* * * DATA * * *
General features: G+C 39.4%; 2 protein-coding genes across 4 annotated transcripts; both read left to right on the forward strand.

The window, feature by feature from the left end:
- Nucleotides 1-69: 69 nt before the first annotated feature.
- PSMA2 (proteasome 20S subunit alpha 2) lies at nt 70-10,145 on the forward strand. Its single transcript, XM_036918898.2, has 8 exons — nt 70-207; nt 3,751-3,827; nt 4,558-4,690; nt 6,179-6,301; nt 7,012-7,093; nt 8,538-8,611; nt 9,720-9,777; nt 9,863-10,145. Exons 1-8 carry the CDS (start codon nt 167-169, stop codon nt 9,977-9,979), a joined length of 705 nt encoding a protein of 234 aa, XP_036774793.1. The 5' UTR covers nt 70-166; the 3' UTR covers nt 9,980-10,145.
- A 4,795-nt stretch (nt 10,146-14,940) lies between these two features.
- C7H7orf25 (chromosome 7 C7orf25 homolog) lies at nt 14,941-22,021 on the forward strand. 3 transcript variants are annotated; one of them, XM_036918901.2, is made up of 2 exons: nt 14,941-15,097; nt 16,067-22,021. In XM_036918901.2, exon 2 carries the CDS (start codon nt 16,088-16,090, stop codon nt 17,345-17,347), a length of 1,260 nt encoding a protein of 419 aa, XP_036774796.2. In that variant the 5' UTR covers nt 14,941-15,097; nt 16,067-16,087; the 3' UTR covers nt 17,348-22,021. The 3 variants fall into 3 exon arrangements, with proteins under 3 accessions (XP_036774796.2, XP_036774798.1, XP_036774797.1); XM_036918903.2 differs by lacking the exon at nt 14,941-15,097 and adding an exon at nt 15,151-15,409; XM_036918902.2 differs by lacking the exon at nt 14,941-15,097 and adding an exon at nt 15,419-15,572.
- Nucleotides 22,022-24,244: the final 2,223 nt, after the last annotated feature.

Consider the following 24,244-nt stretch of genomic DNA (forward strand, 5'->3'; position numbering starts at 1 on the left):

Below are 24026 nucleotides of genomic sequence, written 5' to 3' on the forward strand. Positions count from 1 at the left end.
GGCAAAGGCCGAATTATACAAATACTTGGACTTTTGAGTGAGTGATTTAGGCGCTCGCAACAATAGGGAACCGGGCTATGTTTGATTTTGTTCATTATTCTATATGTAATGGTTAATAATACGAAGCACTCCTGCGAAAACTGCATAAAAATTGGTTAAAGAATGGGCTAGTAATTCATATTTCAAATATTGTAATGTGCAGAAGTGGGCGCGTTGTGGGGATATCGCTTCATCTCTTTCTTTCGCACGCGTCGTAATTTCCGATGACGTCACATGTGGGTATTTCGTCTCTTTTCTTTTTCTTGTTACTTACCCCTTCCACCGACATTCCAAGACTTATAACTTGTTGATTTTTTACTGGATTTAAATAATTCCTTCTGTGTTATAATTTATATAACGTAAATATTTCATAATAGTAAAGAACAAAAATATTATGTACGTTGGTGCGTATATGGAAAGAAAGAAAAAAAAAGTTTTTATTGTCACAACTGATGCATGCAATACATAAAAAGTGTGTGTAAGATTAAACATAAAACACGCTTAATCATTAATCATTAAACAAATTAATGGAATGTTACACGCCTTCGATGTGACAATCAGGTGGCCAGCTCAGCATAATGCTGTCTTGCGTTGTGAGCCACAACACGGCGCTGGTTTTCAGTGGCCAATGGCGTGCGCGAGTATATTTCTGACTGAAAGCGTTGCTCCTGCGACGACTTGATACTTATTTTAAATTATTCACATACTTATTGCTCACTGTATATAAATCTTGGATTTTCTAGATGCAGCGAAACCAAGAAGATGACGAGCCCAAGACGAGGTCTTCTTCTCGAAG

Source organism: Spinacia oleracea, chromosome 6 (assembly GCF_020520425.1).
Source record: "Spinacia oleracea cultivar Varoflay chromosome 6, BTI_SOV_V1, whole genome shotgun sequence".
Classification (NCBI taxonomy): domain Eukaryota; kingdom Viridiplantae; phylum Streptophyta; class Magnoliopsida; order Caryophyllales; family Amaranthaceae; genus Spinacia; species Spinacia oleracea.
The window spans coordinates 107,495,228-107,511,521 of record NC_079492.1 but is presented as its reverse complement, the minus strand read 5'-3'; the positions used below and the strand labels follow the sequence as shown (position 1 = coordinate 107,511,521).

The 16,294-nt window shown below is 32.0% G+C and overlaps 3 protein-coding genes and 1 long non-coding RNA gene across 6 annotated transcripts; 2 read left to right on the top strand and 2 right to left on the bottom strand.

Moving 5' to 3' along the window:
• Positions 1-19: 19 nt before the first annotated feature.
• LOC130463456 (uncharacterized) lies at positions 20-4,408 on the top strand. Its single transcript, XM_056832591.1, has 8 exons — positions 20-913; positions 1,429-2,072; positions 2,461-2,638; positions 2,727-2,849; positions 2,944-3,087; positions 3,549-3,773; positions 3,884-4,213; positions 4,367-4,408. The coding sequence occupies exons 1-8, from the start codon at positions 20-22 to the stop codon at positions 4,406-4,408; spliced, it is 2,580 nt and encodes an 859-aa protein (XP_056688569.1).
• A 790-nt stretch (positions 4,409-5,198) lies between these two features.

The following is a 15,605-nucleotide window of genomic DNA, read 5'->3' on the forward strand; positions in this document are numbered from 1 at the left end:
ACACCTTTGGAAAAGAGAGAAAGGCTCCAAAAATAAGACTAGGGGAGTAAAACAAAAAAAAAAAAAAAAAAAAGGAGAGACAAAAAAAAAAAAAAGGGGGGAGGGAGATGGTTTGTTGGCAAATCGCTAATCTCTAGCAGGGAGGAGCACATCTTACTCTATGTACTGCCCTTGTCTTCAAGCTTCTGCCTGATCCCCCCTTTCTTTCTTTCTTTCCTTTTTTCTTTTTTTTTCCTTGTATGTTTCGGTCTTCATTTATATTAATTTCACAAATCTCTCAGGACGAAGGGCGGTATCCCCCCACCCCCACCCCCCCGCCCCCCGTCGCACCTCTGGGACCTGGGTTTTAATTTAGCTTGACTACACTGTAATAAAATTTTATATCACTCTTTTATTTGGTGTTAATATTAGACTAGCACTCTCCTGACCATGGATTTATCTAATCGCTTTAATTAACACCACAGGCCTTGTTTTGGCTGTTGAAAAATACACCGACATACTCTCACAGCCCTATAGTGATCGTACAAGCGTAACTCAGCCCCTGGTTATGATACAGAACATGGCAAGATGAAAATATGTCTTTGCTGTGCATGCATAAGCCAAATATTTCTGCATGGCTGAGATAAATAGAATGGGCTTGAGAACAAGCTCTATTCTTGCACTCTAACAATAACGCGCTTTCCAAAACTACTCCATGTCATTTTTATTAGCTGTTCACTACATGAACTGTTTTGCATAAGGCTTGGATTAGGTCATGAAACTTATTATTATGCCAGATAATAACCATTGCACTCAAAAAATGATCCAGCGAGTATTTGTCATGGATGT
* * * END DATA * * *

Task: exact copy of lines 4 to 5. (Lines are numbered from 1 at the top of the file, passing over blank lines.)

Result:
- PSMA2 (proteasome 20S subunit alpha 2) lies at nt 70-10,145 on the forward strand. Its single transcript, XM_036918898.2, has 8 exons — nt 70-207; nt 3,751-3,827; nt 4,558-4,690; nt 6,179-6,301; nt 7,012-7,093; nt 8,538-8,611; nt 9,720-9,777; nt 9,863-10,145. Exons 1-8 carry the CDS (start codon nt 167-169, stop codon nt 9,977-9,979), a joined length of 705 nt encoding a protein of 234 aa, XP_036774793.1. The 5' UTR covers nt 70-166; the 3' UTR covers nt 9,980-10,145.
- A 4,795-nt stretch (nt 10,146-14,940) lies between these two features.